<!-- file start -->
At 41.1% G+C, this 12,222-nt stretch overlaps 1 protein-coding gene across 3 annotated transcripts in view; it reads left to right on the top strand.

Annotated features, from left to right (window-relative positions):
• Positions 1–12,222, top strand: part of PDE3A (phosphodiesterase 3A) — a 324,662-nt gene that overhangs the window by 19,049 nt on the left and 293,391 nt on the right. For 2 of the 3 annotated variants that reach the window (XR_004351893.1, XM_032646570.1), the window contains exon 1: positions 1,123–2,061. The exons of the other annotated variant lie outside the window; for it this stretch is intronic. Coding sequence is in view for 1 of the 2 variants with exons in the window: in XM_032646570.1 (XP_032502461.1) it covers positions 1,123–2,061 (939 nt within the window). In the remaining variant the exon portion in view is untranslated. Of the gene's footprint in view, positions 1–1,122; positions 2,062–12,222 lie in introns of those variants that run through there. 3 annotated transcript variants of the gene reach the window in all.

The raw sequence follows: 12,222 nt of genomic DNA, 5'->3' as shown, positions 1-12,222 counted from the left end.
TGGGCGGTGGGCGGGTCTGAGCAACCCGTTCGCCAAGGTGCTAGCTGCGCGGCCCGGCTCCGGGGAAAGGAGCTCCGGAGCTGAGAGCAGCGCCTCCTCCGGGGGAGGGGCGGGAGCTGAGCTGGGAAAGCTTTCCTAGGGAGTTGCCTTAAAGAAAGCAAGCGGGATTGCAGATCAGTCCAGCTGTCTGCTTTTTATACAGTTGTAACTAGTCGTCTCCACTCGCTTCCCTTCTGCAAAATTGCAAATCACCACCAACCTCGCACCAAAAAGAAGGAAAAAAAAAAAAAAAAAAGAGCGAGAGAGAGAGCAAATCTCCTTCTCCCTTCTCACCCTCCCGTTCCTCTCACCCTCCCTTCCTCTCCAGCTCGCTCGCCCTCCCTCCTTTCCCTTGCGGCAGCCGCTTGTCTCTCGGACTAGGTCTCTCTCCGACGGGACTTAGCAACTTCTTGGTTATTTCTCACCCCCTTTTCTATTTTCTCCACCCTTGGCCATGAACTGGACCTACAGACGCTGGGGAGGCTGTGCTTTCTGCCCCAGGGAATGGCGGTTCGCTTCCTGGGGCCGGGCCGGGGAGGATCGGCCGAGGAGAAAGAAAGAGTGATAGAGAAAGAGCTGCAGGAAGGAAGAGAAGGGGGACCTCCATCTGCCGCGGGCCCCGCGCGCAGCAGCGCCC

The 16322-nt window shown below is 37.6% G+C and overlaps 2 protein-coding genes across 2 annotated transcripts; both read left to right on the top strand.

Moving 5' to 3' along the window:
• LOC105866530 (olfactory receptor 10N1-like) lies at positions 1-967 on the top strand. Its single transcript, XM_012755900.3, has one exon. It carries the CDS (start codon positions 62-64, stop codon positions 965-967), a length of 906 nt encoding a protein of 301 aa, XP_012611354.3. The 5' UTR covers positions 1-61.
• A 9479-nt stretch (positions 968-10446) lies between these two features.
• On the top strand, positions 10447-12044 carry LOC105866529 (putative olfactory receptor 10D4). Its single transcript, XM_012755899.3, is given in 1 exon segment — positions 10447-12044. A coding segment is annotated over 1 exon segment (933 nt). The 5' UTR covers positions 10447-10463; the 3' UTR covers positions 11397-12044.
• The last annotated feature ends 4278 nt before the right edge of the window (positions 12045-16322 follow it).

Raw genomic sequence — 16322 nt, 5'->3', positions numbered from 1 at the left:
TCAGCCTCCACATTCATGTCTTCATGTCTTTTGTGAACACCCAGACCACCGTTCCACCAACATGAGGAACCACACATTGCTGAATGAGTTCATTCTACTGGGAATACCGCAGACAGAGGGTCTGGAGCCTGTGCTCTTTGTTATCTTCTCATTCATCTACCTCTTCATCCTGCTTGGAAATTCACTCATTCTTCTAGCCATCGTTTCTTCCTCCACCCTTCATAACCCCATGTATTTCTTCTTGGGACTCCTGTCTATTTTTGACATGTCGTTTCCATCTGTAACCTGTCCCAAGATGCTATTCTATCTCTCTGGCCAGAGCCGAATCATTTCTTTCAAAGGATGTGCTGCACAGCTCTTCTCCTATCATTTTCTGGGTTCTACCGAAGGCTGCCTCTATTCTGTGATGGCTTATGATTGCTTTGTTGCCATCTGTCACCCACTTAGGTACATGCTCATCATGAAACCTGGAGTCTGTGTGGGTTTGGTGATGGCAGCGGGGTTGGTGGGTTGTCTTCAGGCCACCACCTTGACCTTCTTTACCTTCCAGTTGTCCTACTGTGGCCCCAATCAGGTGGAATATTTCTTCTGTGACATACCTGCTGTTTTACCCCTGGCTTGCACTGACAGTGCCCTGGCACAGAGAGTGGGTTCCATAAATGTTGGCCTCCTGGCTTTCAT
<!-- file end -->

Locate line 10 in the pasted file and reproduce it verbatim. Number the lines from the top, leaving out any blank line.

• On the top strand, positions 10447-12044 carry LOC105866529 (putative olfactory receptor 10D4). Its single transcript, XM_012755899.3, is given in 1 exon segment — positions 10447-12044. A coding segment is annotated over 1 exon segment (933 nt). The 5' UTR covers positions 10447-10463; the 3' UTR covers positions 11397-12044.